NEW YORK - Oil prices surged nearly $2 a barrel on Monday to their highest settlement levels in over a month, adding to last week's gains as investors grew more optimistic on the demand outlook.

U.S. West Texas Intermediate crude futures gained by $1.88, or 2.4%, to settle at $80.33 a barrel, the highest since the end of April. Global benchmark Brent crude gained $1.63, or 2%, to $84.25 a barrel, also the highest since April.

Last week, both benchmarks posted their first weekly gain in four weeks after reports from the OPEC+ producer group, the International Energy Agency and U.S. Energy Information Administration raised confidence that oil demand will improve in the second half of the year and help inventories draw down.

Reassurances from OPEC+ that a plan to raise supplies from the fourth quarter of this year could be paused or reversed based on market conditions also helped prices firm. That plan, unveiled after the group's meeting on June 2, had led to a sharp selloff in prices.

"The outlook for strong fuel demand into the coming quarter and Saudi reassurance about the October hike being subject to prevailing conditions and added focus on quota breakers to bring production down and into line all seems to be supporting," said Ole Hansen of Saxo Bank.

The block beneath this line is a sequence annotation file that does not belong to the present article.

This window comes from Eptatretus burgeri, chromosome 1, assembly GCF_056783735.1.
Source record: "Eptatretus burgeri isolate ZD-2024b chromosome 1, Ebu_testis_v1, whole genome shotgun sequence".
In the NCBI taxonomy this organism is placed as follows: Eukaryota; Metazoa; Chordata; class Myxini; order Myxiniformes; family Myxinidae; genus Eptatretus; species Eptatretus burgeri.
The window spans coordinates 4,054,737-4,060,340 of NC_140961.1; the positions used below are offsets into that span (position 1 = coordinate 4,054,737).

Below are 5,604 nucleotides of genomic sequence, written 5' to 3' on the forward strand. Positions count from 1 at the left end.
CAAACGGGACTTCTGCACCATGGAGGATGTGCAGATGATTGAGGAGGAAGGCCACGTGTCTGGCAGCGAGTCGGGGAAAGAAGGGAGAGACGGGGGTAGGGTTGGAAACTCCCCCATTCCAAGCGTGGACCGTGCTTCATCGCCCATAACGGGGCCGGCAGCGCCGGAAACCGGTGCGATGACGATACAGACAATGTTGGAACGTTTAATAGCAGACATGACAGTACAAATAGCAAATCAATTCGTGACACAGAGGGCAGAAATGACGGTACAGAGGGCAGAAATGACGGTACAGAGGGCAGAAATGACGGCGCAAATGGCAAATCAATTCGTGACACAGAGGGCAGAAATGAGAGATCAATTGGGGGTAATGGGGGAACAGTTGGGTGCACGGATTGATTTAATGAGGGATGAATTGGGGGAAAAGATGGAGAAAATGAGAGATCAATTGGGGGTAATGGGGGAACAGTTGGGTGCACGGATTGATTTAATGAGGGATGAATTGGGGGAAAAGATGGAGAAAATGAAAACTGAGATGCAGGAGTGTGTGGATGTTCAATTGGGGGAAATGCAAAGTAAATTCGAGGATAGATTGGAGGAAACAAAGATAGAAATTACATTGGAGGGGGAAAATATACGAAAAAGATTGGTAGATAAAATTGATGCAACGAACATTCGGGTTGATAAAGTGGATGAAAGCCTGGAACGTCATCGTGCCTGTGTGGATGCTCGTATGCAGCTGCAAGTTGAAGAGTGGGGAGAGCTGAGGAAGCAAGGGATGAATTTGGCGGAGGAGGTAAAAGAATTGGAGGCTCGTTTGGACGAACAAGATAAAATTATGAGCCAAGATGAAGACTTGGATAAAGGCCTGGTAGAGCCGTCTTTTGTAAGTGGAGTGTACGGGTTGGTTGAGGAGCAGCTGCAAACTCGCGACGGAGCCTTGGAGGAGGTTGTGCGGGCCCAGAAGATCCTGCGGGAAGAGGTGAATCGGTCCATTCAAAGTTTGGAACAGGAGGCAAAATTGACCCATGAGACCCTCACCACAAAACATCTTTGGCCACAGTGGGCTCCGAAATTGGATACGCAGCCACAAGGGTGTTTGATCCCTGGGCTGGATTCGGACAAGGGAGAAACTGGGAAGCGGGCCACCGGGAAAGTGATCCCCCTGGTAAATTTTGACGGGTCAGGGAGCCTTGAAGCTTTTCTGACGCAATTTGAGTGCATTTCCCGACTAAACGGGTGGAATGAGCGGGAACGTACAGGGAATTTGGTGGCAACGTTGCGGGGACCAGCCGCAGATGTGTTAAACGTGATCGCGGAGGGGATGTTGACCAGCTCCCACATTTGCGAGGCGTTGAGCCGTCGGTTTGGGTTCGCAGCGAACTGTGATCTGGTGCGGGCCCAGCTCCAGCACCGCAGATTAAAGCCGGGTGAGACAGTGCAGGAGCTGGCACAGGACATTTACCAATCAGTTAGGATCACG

Investors last week repurchased some of the petroleum they had sold the week before, data from the Commodity Futures Trading Commission showed on Friday.

"Those funds who thought we were heading into a production battle, had their concerns quickly assuaged when OPEC+ members went on a PR campaign to assure the world their changes to production would be market dependent," said Alex Hodes, oil analyst at brokerage firm StoneX.

Economic data from China also supported hopes of stronger oil demand from the top importer, Hodes said.

Manufacturing investment in China in the first five months of this year showed robust growth of 9.6%, government data showed on Monday. Other data was mixed, however, with industrial output lagging expectations.

Oil prices have also been supported by a rising geopolitical risk premium, AEGIS Hedging analysts noted on Monday.

Concerns of a wider Middle East war lingered after the Israeli military said on Sunday that intensified cross-border fire from Lebanon's Hezbollah movement into Israel could trigger serious escalation.

(Additional reporting by Alex Lawler, Mohi Narayan and Colleen Howe; editing by Jason Neely, Josie Kao, Susan Fenton and David Gregorio)